BRIDGEWATER, Va. — When Scott Showalter keeled over on his dairy farm, it was natural that his wife and two daughters rushed to his aid, even though that meant climbing into a claustrophobic pit shin-high with manure.
The family members — described by friends as a close-knit and God-fearing Mennonite clan — and a farmhand died Monday evening in that pit, victims of methane gas, Rockingham County police said.
“They all climbed into the pit to help,” Sheriff Donald Farley said.
“The family took off to try to get him,” said Sonny Layman, who rents a house on the farm. “Phyillis threw the phone out at me and asked me to dial 911.” Mr. Layman instead followed her and two of the Showalters’ four children.
By the time he got to the pit a few feet away, “They were all gone, except Phyillis.”
“I tried to hook her, but I couldn’t,” said Mr. Layman, who was visibly shaken. “It’s in the Lord’s hands.”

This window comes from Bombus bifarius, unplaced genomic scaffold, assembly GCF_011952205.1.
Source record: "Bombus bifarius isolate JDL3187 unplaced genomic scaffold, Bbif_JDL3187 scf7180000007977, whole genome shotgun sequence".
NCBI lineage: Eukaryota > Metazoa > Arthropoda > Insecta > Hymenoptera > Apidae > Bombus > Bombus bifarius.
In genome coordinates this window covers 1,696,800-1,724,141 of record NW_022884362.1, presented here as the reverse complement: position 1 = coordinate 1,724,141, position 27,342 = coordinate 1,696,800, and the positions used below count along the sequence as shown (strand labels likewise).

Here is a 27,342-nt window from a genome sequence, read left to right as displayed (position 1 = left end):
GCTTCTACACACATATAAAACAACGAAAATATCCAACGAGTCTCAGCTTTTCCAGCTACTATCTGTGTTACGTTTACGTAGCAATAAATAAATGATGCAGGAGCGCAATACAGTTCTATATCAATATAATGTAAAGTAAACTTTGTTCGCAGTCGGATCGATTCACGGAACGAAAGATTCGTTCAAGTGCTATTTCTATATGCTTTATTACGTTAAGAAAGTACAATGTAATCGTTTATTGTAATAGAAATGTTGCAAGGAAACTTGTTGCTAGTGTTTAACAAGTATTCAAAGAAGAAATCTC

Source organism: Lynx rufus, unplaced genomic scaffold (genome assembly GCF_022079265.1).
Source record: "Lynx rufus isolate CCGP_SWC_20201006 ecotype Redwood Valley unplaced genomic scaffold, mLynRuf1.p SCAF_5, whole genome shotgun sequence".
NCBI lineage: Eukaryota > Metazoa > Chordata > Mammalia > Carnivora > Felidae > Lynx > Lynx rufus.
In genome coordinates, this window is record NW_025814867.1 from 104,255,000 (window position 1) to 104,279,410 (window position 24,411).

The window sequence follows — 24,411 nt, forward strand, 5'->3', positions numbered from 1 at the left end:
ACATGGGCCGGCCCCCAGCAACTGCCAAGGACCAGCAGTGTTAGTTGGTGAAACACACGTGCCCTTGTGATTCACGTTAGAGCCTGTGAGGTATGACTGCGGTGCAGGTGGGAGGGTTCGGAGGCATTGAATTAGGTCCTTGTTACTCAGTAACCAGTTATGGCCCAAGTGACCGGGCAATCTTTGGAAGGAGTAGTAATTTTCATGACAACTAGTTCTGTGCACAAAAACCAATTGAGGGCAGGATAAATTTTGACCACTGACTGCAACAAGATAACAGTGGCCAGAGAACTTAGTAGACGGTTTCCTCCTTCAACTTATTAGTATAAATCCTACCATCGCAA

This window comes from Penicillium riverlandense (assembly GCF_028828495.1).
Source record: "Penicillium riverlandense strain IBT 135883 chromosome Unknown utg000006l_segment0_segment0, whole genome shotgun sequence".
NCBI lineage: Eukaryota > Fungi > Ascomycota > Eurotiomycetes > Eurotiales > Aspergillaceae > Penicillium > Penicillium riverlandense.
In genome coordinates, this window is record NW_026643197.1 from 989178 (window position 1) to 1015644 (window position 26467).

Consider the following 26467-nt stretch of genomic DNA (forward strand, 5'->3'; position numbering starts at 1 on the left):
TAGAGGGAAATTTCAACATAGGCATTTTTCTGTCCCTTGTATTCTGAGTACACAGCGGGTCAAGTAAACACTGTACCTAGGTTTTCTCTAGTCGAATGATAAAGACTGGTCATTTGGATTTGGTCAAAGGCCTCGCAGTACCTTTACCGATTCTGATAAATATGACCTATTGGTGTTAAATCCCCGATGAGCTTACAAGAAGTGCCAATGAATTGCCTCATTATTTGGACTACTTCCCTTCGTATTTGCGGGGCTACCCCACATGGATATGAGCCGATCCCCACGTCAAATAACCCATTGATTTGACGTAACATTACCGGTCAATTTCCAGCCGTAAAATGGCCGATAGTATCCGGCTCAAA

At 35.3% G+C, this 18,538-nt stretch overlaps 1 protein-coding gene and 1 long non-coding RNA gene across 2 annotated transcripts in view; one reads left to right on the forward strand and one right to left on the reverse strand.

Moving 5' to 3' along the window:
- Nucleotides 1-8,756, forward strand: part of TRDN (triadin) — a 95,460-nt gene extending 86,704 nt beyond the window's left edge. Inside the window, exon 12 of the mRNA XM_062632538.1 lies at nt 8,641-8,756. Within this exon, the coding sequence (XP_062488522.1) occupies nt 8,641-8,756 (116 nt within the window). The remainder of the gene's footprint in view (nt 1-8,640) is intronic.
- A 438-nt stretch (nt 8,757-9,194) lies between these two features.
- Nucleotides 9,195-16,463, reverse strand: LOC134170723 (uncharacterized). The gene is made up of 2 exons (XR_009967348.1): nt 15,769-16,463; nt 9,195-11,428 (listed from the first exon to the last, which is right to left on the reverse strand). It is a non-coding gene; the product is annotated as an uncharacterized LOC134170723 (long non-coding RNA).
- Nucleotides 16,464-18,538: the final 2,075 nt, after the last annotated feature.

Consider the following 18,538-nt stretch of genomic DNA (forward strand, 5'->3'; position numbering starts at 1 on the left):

The victims had no warning of the deadly gas that had built up in the pit.
“You cannot smell it, you cannot see it, but it’s an instant kill,” said Dan Brubaker, a family friend who oversaw the construction of the pit decades earlier.
Farmers typically take pains to ventilate manure pits where methane often accumulates. Yesterday, a cousin of Mr. Showalter’s questioned whether runoff from a pile of cattle feed could have trickled into the pit and accelerated the formation of the gas.
“It rained, and some of it ran down into this holding pit, it fermented and made a toxic gas,” said Bruce Good, a cousin who saw Mr. Showalter about once a week.
“He got in, and the gas got him,” Mr. Good said.
He was among the family and friends yesterday who came to the medium-sized farm on a hill to finish clearing the drain and milking the cows.
In the distance stood an off-white, two-story house with black shutters, a small garden and a clothesline with laundry blowing in the wind.